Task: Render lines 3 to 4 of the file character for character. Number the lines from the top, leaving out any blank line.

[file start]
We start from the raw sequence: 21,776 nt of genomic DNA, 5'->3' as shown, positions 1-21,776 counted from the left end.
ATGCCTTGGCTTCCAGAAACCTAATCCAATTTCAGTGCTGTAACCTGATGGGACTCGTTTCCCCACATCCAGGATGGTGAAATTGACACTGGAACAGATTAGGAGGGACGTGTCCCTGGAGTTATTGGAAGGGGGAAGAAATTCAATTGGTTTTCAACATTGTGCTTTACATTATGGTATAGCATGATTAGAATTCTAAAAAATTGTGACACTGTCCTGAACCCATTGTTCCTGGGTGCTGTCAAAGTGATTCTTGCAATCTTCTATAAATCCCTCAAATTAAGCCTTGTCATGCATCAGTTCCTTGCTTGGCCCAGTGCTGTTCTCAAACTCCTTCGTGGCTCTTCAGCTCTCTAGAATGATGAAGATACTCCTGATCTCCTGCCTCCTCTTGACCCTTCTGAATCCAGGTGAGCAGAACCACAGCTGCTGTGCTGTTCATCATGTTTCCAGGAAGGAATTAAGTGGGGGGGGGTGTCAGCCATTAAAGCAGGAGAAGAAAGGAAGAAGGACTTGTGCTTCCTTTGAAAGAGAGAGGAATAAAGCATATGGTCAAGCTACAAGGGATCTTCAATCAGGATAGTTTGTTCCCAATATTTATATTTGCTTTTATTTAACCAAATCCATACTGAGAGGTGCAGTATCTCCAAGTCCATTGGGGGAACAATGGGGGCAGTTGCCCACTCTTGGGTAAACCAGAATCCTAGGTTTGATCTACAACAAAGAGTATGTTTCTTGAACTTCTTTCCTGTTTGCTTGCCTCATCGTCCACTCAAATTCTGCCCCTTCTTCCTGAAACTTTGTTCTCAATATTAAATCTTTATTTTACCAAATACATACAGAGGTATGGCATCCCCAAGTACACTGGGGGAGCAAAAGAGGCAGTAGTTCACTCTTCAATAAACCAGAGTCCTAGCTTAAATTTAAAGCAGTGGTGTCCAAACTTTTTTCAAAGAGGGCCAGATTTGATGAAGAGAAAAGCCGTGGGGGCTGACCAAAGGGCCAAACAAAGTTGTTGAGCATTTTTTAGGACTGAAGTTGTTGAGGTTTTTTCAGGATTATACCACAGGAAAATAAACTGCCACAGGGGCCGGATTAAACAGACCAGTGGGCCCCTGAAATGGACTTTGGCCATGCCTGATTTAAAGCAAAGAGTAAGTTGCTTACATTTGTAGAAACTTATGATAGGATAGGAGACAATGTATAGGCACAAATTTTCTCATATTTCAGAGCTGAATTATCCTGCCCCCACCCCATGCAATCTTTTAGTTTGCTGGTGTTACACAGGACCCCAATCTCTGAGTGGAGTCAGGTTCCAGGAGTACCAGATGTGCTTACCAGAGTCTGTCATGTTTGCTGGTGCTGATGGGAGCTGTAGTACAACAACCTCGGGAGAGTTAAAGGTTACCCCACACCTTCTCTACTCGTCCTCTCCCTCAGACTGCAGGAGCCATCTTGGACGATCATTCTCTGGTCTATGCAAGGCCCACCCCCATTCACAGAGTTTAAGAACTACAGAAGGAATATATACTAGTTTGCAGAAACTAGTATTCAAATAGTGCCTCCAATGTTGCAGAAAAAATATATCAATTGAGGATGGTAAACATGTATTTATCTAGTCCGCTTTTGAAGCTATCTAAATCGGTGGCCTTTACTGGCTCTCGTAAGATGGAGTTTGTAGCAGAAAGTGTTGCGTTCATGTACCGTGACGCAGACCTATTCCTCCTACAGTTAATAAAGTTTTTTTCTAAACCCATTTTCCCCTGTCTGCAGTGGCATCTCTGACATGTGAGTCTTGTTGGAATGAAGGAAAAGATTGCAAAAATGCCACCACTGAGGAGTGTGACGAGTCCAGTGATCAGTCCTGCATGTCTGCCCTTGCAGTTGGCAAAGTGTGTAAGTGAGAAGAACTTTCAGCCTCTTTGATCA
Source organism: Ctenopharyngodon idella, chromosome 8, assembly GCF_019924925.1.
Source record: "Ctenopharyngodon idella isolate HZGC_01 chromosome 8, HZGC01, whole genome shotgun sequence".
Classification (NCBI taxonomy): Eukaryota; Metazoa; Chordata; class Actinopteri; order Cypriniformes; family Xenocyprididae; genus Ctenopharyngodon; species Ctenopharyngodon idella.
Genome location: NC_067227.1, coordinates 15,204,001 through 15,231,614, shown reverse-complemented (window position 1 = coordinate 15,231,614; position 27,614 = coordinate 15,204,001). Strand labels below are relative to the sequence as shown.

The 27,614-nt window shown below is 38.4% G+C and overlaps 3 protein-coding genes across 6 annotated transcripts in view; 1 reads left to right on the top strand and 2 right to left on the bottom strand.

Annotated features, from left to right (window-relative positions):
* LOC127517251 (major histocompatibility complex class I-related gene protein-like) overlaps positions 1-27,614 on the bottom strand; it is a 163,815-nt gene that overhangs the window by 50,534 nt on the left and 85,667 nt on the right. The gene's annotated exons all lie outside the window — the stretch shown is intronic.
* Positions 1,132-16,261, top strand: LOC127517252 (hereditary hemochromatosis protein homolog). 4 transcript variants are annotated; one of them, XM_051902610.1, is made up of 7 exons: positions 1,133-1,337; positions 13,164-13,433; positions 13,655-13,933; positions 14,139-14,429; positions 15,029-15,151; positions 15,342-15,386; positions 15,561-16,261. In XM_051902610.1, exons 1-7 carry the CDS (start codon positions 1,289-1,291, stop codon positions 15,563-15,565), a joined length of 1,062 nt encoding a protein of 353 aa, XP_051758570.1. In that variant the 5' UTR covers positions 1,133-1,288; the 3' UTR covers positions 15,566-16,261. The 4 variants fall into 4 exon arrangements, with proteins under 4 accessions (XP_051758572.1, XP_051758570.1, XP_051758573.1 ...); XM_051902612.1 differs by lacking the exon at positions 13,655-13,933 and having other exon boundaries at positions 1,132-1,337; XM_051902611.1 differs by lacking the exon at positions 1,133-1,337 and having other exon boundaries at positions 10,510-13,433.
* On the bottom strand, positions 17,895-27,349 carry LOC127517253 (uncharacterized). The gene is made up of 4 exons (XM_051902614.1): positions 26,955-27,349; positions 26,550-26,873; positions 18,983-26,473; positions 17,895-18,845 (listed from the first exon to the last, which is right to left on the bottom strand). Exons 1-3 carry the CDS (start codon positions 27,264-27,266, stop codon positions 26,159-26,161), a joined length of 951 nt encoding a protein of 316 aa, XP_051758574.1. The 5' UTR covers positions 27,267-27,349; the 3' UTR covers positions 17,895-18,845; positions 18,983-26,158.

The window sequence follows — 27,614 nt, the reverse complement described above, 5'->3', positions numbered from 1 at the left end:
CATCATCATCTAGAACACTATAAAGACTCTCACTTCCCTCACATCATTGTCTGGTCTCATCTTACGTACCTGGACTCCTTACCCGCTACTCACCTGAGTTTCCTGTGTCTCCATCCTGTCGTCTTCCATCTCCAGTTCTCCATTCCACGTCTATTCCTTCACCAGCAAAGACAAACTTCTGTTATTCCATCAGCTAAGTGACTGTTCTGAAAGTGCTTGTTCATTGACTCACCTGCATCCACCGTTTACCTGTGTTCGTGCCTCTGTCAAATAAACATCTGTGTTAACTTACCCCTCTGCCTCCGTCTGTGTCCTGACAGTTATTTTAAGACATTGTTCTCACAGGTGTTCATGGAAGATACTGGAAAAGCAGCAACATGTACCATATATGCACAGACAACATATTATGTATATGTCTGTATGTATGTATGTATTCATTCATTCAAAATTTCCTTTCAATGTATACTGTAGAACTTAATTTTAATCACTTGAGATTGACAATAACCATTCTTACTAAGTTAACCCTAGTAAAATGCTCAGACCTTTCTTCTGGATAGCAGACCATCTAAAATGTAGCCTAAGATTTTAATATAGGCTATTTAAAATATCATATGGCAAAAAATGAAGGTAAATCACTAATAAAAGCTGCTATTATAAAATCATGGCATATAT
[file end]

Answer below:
Source organism: Ctenopharyngodon idella, chromosome 8, assembly GCF_019924925.1.
Source record: "Ctenopharyngodon idella isolate HZGC_01 chromosome 8, HZGC01, whole genome shotgun sequence".